A wildfire, bushfire, wild land fire or rural fire is an unplanned, unwanted, uncontrolled fire in an area of combustible vegetation starting in rural areas and urban areas. Depending on the type of vegetation present, a wildfire can also be classified more specifically as a forest fire, brush fire, bushfire (in Australia), desert fire, grass fire, hill fire, peat fire, prairie fire, vegetation fire, or veld fire. Many organizations consider wildfire to mean an unplanned and unwanted fire, while wild land-fire is a broader term that includes prescribed fire as well as wildland fire use (WFU; these are also called monitored response fires).
Fossil charcoal indicates that wildfires began soon after the appearance of terrestrial plants 420 million years ago. The occurrence of wildfires throughout the history of terrestrial life invites conjecture that fire must have had pronounced evolutionary effects on most ecosystems' flora and fauna. Earth is an intrinsically flammable planet owing to its cover of carbon-rich vegetation, seasonally dry climates, atmospheric oxygen, and widespread lightning and volcanic ignitions.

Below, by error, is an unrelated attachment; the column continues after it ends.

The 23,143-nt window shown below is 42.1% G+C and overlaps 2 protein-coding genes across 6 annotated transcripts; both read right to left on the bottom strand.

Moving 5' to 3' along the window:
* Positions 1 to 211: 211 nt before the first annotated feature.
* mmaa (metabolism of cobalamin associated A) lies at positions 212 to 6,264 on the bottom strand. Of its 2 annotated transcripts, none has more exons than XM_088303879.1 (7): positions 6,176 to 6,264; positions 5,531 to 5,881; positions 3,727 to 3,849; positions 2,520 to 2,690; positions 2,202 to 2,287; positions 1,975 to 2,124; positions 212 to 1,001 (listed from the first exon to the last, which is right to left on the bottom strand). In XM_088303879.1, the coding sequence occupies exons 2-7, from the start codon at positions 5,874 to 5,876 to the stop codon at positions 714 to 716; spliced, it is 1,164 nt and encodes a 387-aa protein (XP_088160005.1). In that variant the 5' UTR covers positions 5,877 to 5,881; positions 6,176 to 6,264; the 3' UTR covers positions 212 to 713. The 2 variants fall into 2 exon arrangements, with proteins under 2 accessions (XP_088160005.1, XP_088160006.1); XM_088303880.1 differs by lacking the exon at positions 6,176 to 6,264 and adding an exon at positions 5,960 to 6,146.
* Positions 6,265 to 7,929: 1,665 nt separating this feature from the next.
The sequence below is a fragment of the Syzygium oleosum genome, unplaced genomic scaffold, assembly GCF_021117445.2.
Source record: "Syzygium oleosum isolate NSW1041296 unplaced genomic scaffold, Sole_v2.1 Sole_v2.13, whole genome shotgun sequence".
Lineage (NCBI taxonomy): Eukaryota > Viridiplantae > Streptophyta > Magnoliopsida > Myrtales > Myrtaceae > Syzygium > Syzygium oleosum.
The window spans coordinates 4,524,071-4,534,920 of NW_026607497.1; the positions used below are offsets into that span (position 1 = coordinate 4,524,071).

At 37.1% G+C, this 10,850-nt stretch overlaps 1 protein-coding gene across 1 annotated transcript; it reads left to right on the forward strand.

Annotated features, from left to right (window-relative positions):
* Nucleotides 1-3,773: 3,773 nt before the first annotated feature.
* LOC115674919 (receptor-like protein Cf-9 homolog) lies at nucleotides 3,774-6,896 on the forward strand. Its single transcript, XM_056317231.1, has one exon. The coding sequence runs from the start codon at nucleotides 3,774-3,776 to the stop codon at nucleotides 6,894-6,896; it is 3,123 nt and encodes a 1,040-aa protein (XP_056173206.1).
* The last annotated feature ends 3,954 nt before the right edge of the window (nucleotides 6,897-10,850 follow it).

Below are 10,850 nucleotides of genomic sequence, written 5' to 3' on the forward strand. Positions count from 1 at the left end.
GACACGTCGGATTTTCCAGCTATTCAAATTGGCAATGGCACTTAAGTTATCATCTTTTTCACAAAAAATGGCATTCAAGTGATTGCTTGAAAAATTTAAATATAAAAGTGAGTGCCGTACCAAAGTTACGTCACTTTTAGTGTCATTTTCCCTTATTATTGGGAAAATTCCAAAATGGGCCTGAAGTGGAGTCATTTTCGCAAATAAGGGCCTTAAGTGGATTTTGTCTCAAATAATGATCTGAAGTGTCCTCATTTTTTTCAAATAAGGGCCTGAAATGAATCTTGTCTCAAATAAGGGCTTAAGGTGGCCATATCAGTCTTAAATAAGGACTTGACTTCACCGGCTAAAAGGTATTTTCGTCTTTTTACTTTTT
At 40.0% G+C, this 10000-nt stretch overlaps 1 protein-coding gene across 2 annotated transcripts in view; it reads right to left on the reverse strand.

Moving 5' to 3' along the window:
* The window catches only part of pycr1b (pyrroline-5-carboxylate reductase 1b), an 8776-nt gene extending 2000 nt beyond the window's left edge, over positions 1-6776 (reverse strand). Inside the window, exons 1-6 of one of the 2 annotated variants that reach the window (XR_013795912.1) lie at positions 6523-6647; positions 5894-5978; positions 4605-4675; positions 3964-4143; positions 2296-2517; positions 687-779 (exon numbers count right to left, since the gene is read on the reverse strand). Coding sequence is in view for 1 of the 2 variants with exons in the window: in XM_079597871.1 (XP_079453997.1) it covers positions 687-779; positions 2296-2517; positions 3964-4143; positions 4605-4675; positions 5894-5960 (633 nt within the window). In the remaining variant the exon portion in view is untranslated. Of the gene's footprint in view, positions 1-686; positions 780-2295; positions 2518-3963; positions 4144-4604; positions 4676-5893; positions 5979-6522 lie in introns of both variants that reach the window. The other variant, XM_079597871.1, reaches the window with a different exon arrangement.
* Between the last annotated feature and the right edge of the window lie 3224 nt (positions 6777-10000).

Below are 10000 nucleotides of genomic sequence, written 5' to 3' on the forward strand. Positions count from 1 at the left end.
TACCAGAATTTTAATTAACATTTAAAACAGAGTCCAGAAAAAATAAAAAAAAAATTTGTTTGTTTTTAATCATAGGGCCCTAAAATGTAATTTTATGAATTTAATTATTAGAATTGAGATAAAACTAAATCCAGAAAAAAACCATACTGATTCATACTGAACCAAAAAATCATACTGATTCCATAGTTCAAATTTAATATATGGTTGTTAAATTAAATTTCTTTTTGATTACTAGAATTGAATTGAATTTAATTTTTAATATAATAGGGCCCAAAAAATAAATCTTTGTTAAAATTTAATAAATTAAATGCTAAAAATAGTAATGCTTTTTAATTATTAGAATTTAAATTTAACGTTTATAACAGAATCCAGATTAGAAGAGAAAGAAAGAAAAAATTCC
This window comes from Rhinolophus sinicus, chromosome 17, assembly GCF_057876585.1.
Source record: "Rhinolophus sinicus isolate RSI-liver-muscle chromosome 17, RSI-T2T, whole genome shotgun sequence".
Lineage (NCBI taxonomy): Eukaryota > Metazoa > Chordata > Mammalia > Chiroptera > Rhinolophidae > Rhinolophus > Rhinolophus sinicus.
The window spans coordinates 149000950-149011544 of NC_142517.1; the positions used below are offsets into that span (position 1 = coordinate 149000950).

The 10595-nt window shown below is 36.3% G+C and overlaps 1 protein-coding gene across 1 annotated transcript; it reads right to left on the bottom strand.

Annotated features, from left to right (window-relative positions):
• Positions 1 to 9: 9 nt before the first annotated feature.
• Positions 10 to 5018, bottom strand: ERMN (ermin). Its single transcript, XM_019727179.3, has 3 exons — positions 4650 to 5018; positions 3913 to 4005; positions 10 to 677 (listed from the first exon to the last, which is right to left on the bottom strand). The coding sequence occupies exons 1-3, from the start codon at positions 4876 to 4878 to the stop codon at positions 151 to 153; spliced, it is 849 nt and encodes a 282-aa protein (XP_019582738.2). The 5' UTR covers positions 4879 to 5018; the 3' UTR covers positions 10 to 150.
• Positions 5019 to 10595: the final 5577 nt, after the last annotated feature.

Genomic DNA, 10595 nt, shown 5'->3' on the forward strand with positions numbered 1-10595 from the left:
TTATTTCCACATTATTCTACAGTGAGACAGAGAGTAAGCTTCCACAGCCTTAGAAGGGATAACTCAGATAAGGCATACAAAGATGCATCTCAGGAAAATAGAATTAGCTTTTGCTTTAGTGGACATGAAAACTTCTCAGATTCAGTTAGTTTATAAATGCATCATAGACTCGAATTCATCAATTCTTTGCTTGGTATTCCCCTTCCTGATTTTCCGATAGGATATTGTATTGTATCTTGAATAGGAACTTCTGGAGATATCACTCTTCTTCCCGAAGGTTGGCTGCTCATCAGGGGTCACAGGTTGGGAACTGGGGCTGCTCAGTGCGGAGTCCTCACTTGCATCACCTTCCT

Wildfires can be characterized in terms of the cause of ignition, their physical properties, the combustible material present, and the effect of weather on the fire. Wildfires can cause damage to property and human life, although naturally occurring wildfires may have beneficial effects on native vegetation, animals, and ecosystems that have evolved with fire. Wildfire behavior and severity result from a combination of factors such as available fuels, physical setting, and weather.
Analyses of historical meteorological data and national fire records in western North America show the primacy of climate in driving large regional fires via wet periods that create substantial fuels, or drought and warming that extend conducive fire weather. Analyses of meteorological variables on wildfire risk have shown that relative humidity or precipitation can be used as good predictors for wildfire forecasting over the past several years.